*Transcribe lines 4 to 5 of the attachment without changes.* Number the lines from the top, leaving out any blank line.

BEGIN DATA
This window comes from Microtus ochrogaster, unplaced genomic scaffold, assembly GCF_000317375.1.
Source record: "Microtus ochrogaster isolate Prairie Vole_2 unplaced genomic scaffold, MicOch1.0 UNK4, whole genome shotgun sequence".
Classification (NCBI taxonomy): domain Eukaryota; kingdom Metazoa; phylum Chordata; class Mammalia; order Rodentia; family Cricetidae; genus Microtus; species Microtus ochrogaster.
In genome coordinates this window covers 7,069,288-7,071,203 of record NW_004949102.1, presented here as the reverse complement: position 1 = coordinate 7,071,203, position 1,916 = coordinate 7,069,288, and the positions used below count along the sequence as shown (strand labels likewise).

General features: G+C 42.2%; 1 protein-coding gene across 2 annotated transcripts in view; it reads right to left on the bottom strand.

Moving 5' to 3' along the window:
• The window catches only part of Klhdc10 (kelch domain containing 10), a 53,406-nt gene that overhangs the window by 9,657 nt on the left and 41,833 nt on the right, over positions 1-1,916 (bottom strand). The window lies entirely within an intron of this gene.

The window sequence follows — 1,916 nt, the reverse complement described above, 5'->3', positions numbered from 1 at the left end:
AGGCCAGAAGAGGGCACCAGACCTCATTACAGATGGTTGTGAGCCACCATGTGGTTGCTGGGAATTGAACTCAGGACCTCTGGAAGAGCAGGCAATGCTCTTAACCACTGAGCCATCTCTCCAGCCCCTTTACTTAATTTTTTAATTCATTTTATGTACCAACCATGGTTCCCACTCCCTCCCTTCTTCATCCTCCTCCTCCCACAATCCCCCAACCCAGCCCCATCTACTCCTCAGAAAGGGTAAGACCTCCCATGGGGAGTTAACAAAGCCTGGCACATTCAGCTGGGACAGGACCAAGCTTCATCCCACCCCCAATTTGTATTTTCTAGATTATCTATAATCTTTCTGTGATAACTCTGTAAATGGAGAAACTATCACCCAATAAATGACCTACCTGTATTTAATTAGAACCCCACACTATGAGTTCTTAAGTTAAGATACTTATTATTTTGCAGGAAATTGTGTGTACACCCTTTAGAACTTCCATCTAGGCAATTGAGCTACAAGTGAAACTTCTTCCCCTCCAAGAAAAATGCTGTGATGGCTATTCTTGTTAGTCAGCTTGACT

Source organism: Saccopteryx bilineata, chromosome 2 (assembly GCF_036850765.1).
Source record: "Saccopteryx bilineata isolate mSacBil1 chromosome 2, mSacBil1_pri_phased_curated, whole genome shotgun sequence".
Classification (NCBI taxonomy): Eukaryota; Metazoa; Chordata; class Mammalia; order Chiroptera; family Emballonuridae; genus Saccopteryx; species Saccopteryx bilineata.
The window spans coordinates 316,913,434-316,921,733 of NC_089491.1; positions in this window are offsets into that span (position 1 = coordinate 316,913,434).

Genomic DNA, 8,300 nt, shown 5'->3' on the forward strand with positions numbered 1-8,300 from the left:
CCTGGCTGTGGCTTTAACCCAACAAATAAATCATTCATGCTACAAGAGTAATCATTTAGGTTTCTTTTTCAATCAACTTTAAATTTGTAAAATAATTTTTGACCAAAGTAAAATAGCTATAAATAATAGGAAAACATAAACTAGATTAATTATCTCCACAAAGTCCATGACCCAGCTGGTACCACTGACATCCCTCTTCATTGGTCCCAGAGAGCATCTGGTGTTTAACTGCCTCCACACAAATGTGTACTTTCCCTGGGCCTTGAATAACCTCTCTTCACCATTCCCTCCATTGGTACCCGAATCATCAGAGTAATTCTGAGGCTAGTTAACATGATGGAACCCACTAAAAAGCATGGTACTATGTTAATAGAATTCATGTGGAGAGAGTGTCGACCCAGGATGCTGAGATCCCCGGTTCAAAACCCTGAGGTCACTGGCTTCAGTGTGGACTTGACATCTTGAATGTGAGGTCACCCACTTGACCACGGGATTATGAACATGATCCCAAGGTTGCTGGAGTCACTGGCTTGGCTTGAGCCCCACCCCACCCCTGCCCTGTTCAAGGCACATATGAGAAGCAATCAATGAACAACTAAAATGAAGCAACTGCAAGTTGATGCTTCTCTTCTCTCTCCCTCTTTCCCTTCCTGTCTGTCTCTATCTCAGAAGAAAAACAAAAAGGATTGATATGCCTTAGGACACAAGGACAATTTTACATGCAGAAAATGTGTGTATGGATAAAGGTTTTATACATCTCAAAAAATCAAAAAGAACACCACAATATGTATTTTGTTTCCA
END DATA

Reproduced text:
In genome coordinates this window covers 7,069,288-7,071,203 of record NW_004949102.1, presented here as the reverse complement: position 1 = coordinate 7,071,203, position 1,916 = coordinate 7,069,288, and the positions used below count along the sequence as shown (strand labels likewise).

General features: G+C 42.2%; 1 protein-coding gene across 2 annotated transcripts in view; it reads right to left on the bottom strand.